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This 60-year-old hunts invasive pythons that are 'destroying' the Florida Everglades: 'They were eating everything'

"The impact that these invasive animals are having on our wildlife is astounding."

Donna Kalil hunting the invasive pythons

Photo Credit: Donnas website

After seeing photos of an alligator that escaped from a 13-foot python's stomach, real estate agent Donna Kalil decided to make a drastic career change. 

Kalil now leads the Everglades Avenger Team, which hunts the invasive pythons that eat almost anything in south Florida — even its most dangerous species. 

Invasive species can destroy native food sources and decrease the natural diversity of species in an ecosystem. 

In the Florida Everglades, Burmese pythons have no natural predators and a near-endless food supply. The pythons, which are originally from Southeast Asia, have devastated animal populations in the area, indiscriminately hunting mammals, amphibians, and reptiles.

"They were eating everything," Kalil told the Los Angeles Times. "They were destroying this beautiful, wonderful place." 

Kalil, who is 60, is one of 100 contractors commissioned by the South Florida Water Management District and the Florida Fish and Wildlife Conservation Commission.

Experts believe Burmese pythons first came to the Everglades through the exotic pet trade. Although the exact number of pythons living in south Florida is unknown (estimates range from 100,000 to over a million), contractors have managed to kill about 9,000 snakes since 2017.

Donna Kalil and her team report for duty at sundown, working through the night to hunt the snakes, which hide from the Florida heat in the daytime. While poaching is banned inside Everglades National Park, contractors seek the deadly pythons outside the park using a system of roads and canals.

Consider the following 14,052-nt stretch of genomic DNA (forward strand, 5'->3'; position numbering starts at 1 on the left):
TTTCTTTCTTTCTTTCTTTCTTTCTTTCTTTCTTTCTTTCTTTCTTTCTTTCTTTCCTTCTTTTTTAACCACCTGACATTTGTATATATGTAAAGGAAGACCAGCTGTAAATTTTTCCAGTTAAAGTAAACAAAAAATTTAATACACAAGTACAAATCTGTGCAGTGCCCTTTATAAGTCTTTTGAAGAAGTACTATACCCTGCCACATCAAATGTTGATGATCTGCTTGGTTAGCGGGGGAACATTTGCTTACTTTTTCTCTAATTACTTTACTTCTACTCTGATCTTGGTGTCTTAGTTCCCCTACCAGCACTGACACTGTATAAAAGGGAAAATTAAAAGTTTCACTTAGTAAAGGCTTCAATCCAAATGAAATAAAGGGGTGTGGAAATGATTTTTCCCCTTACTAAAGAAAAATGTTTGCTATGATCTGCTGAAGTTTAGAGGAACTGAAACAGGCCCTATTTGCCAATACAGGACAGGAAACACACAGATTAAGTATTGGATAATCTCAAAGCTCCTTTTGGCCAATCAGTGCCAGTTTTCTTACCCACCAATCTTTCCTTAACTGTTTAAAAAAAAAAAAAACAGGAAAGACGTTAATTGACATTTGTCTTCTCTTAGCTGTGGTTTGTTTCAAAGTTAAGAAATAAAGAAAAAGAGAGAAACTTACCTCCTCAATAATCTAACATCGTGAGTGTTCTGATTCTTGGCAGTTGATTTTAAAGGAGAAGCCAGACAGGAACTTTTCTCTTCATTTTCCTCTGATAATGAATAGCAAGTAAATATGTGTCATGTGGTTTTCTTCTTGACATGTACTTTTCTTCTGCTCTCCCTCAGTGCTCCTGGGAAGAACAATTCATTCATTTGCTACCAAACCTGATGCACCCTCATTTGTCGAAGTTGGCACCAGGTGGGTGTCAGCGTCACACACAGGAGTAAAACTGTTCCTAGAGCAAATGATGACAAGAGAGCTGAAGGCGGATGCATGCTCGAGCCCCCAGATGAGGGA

Kalil is one of Florida's successful contractors — as of September 2022, she'd caught 694 snakes. Although she told the Los Angeles Times that her team hunts solely to save native species and does not revel in killing snakes or collecting trophies. 

While most people cannot join Kalil on a hunting expedition, the best way to help the cause is to report python sightings to local authorities immediately and not release any pets into the wild. 

In the meantime, Kalil will continue her mission to rid the Everglades of pythons. 

"The impact that these invasive animals are having on our wildlife is astounding and every one we eliminate from our natural ecosystem is a step in the right direction," she writes on her website.

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